Last season’s debutant, Jokerit Helsinki, proved to be a power in the Western Conference. The engine room of Errka Westerlund’s team, the prolific LoKoMo combination of Linus OmarkPetr Koukal and Steve Moses, has moved on but the Finns are looking to a new batch of prospects to replace them. 

Top of the list is Norwegian star Mathis Olimb. He arrives from Frolunda replete with extensive international experience and a successful campaign in the Champions Hockey League, where he was the leading scorer. His game is reminiscent of Omark’s and he is clearly intended as a straight swap for the Ufa-bound Swedish forward. 

Moses, the KHL’s top goalscorer last season with a 36-goal haul that set a new tournament record, will be harder to replace. The American is heading back home to try his luck with Nashville Predators in the NHL, seizing a chance that seemed to have passed him by when he headed to Europe after struggling to land a contract at the top level due to his relatively small size. 

Brandon Kozun, his replacement, has a similar history. Unable to break into the Maple Leafs roster he arrives with a good AHL track record. Even his physique is almost the same Moses’: give or take a couple of centimeters they could almost fit into the same uniform. 

Petr Koukal, perhaps surprisingly, has swapped Helsinki for Avtomobilist Yekaterinburg. That’s quite a coup for Ural club, but opens the way for Jokerit to bring in an experienced NHL center in the shape of Peter Regin. With almost 250 appearances with the Senators and the Islanders, the Dane looks set to be centering for Olimb and Kozun. He’s part of a Danish contingent that also includes defensemen Philip Larsen (ex Ugra) and Jesper Jensen. 


Another big advantage for Jokerit is the guidance of Westerlund behind the bench. Anyone with even a passing acquaintance with Finnish hockey will be well aware of how his teams operate: strict tactical schemes, clearly defined roles for every man on the roster and a set up that makes it easy to slot players in and out as needed. It’s something that served the Finnish national team well in the past, with rookies fitting seamlessly into the squad and continuing to deliver that characteristic Suomi style; now the challenge is to make the same smooth transplants into a club team.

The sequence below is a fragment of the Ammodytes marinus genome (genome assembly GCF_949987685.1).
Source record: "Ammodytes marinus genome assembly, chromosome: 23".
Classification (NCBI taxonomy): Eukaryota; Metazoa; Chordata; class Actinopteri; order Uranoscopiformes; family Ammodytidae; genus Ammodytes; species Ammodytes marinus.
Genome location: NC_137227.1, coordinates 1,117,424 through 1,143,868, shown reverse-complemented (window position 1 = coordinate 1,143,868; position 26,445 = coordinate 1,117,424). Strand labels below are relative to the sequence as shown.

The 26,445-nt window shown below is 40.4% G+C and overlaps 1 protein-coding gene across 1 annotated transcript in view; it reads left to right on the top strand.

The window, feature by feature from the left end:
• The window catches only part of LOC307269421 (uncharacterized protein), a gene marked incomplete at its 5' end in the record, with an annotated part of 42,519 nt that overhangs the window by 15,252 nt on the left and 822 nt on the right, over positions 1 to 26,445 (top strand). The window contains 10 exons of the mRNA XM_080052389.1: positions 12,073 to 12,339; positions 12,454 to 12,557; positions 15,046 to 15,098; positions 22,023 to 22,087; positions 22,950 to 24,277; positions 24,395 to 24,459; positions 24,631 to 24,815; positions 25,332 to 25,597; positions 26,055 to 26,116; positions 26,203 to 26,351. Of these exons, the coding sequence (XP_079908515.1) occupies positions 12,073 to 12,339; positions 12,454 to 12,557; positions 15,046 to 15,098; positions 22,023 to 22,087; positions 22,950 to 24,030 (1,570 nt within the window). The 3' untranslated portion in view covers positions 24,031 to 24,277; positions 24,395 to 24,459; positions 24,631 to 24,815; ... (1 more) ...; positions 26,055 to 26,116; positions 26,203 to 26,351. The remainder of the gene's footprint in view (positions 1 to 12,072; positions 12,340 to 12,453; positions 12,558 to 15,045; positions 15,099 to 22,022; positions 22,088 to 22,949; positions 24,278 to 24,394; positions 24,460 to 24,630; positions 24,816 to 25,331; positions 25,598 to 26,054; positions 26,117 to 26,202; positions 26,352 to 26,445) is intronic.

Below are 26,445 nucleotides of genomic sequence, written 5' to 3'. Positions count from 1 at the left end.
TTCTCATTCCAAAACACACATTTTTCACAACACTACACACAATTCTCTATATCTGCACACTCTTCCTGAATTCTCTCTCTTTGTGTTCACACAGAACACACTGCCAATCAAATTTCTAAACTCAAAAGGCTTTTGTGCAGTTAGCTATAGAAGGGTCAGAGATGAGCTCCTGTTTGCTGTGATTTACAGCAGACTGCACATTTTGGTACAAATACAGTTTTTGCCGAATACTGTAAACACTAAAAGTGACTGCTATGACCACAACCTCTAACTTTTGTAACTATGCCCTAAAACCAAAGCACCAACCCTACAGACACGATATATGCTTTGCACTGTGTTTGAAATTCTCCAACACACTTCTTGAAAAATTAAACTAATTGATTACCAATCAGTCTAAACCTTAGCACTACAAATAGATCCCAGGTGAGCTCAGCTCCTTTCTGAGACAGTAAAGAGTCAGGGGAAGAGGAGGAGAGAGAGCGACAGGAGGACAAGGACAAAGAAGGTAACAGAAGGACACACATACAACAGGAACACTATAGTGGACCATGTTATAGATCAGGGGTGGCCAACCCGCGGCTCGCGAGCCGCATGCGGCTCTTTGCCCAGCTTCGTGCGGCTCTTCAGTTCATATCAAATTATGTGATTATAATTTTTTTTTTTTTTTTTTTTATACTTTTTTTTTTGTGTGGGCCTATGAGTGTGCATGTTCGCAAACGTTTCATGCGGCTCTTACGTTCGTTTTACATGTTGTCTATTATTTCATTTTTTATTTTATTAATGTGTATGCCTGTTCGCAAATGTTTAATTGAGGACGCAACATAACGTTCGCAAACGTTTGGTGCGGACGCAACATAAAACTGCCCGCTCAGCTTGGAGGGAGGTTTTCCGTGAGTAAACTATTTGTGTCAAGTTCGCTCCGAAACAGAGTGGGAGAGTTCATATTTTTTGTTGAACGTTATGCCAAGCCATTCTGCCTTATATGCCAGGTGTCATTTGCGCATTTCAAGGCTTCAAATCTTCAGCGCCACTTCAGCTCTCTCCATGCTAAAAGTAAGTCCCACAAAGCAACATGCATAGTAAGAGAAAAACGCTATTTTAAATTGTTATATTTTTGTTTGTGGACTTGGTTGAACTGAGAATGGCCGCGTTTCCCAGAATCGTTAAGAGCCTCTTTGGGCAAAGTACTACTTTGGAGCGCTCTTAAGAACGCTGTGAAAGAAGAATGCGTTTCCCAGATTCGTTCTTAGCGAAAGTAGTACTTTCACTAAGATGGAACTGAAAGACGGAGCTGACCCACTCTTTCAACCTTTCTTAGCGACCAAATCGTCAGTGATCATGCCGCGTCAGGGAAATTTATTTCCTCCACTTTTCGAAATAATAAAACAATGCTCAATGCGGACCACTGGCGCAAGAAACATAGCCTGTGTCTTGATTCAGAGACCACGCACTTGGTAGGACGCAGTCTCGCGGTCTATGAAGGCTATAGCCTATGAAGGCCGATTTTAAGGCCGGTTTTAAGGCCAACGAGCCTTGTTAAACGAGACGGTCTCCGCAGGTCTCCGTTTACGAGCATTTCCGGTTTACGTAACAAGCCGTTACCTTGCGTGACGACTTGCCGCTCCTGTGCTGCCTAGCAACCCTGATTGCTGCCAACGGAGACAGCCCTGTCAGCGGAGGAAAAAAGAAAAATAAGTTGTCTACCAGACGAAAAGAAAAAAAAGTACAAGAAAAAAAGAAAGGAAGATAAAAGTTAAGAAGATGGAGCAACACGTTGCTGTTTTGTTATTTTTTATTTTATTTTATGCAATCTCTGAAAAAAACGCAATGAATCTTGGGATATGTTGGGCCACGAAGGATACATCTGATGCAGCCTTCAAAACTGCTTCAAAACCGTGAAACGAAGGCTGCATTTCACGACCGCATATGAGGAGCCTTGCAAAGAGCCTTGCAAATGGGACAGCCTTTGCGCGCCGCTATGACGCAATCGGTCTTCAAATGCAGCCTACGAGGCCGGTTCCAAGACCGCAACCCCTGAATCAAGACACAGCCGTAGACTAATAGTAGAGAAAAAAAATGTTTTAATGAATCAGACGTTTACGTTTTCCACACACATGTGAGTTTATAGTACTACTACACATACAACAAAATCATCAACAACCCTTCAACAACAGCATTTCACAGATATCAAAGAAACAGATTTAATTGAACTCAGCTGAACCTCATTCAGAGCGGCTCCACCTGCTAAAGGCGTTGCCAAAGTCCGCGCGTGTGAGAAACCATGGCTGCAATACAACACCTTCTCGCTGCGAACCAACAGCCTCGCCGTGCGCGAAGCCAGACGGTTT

GM Jari Kurri has every confidence that this will happen. He told Sport Express that he expects this team to improve on last year’s run to the second round of the play-offs (the Finns lost out to CSKA after defeating Dinamo Minsk in the first phase). “I’m entirely happy with what we’ve done in the close season,” Kurri said. “I’m sure we’ve found worthy replacements for the guys who left and maybe we will be even better this year. It’s not just a question of statistics: each new player fully meets our wishes and requirements. It’s not just about finding someone who can score 36 goals – it might be a long time before anyone does that again – but our training staff will find the way to unlock the vast potential in each of our players.” 

Jokerit face a tough battle in the Western Conference against powerful rosters from SKA, CSKA and Dynamo Moscow. But as last season showed, the Finns have every reason to believe they can compete effectively once again.

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